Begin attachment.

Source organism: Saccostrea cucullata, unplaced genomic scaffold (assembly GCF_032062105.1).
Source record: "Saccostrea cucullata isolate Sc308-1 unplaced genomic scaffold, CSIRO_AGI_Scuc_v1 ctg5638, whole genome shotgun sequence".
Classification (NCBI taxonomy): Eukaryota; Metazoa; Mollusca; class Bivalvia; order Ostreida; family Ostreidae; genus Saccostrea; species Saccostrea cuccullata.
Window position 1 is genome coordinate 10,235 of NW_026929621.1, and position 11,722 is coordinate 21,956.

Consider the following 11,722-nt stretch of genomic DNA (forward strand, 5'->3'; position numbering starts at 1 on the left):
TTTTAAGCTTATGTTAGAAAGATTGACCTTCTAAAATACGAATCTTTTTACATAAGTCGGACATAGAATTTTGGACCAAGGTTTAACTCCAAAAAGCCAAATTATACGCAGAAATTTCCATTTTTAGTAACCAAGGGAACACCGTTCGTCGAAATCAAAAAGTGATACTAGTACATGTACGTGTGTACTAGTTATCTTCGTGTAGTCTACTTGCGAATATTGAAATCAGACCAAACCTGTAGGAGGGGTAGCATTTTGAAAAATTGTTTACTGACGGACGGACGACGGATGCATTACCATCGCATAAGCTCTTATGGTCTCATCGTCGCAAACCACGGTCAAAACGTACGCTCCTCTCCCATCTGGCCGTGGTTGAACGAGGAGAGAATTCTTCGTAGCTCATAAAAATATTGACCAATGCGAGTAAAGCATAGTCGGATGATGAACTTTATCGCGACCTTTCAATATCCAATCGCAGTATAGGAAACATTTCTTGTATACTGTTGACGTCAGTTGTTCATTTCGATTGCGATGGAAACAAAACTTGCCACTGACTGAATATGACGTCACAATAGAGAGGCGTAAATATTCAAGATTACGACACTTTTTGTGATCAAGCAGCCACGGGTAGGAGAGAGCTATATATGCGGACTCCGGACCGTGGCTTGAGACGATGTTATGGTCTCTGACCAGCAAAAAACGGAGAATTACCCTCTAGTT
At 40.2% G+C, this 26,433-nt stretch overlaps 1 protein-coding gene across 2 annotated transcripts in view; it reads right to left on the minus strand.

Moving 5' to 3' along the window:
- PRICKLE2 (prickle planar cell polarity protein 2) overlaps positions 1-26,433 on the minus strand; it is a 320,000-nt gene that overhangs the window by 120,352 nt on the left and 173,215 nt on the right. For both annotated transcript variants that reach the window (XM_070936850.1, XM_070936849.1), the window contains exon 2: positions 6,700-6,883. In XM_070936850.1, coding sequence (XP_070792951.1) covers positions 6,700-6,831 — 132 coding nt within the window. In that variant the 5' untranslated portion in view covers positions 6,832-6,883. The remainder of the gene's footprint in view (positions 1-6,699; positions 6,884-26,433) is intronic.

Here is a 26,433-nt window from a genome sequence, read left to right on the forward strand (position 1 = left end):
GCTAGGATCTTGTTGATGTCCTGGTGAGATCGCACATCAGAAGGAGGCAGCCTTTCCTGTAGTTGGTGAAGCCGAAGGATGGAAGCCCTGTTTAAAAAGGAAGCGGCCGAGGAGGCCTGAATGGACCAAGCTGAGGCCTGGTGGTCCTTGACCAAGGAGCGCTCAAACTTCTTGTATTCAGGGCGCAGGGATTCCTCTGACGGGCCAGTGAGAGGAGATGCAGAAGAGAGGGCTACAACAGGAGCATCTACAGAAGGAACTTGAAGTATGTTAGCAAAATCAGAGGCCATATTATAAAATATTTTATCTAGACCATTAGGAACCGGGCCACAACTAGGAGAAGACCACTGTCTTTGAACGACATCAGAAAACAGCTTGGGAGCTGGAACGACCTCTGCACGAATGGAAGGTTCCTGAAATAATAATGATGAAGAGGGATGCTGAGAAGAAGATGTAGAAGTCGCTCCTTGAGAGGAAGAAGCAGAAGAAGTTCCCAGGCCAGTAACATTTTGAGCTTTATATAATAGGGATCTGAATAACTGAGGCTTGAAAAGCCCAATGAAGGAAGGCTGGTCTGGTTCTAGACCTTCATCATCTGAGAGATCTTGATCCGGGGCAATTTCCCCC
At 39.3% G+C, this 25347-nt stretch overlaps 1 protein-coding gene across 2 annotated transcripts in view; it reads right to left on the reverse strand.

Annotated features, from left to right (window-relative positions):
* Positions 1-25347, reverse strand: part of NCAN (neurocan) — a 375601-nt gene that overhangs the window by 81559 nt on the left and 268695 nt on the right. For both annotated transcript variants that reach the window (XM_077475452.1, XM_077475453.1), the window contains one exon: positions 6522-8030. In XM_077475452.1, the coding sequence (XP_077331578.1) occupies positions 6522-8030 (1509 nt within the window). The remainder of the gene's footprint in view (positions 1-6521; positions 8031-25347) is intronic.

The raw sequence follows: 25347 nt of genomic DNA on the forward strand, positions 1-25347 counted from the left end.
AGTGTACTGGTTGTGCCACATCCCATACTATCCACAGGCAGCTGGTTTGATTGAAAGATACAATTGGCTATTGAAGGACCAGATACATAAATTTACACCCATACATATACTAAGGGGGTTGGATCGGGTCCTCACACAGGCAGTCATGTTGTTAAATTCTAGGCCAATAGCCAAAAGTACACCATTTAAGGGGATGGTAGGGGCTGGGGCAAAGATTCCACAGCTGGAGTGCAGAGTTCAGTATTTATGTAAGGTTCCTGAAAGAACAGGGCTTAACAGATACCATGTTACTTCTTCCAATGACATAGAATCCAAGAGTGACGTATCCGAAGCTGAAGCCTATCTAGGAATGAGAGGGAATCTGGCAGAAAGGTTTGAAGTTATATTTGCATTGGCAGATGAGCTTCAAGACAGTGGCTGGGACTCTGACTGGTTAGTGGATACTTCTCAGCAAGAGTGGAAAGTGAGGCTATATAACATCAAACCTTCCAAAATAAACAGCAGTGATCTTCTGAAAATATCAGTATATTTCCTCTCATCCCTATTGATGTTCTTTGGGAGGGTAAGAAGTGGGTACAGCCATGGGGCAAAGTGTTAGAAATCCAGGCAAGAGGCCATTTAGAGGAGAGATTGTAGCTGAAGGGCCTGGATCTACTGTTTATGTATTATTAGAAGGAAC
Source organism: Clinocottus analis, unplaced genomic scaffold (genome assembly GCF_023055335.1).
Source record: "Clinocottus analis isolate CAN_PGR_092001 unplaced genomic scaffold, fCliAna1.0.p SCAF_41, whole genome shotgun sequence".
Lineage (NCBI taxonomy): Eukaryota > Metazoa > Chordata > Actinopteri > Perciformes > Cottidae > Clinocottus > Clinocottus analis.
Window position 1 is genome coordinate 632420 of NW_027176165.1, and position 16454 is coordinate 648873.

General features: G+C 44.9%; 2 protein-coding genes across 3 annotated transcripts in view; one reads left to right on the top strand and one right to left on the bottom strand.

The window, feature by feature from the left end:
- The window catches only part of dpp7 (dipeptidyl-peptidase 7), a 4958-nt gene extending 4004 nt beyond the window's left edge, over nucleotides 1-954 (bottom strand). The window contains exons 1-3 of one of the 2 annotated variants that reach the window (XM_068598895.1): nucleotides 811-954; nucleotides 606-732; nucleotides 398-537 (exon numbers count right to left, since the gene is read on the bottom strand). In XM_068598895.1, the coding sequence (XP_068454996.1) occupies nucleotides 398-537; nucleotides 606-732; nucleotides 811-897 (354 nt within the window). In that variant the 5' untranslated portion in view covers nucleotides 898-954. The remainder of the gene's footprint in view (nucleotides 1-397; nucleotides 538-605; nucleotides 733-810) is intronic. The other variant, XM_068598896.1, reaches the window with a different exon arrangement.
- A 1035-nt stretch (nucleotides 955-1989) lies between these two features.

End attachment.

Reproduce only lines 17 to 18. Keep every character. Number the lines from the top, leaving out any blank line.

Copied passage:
Source organism: Clinocottus analis, unplaced genomic scaffold (genome assembly GCF_023055335.1).
Source record: "Clinocottus analis isolate CAN_PGR_092001 unplaced genomic scaffold, fCliAna1.0.p SCAF_41, whole genome shotgun sequence".